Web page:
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Animal Experiments: Dogs

Department for Business, Energy and Industrial Strategy written question – answered on 8th October 2019.

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Photo of Sir David Amess Sir David Amess Conservative, Southend West

To ask the Secretary of State for Business, Energy and Industrial Strategy, with reference to the report entitled, Attitudes to Animal Research 2018 published in May 2019, what her policy is on the use of dogs in medical research.

Photo of Nadhim Zahawi Nadhim Zahawi Parliamentary Under-Secretary (Department for Business, Energy and Industrial Strategy)

The Public Attitudes to Animal Research report is published every two years and presents the findings of a survey on public awareness of, and attitudes towards, the use of animals in scientific research. The report is commissioned by the Department for Business, Energy and Industrial Strategy and supports policy development and public engagement across government and the life science sector on this area.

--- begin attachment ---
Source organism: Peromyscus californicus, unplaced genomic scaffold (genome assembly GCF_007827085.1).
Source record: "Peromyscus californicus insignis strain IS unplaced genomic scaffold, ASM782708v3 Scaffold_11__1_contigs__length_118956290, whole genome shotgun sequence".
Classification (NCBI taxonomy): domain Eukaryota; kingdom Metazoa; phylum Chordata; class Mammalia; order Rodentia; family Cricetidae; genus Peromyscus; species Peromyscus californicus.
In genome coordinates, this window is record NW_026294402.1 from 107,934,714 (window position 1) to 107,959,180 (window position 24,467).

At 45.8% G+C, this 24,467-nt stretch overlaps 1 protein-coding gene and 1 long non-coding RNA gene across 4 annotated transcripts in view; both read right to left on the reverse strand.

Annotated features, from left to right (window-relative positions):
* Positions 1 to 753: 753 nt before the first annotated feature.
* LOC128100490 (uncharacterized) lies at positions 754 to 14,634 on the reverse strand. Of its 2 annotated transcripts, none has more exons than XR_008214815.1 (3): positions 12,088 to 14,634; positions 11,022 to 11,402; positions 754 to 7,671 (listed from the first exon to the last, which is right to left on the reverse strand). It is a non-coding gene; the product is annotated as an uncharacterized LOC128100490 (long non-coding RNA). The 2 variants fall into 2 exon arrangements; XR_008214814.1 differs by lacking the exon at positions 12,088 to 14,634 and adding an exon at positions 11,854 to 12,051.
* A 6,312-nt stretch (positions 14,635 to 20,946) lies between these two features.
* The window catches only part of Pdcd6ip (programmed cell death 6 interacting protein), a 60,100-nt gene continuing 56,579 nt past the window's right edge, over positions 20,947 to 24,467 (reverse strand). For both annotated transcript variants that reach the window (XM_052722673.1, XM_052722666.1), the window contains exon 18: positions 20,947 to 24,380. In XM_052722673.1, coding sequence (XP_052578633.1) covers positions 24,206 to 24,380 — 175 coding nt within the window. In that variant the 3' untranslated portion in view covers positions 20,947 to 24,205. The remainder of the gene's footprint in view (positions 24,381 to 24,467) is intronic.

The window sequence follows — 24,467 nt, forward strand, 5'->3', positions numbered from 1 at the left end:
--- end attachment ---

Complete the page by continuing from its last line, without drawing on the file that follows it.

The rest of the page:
The Government understands the concerns that many people have about the use of animals such as dogs for research purposes. For this reason, dogs are given special protection under the Animals (Scientific Procedures) Act 1986 that regulates their use in scientific procedures.

Advances in biomedical science and technologies – including stem cell research, in vitro systems that mimic the function of human organs, imaging and new computer modelling techniques – are all providing new opportunities to reduce reliance on the use of animals in research, including dogs. The Government supports these developments through funding for the National Centre for the Replacement, Refinement and Reduction of Animals in Research (NC3Rs).

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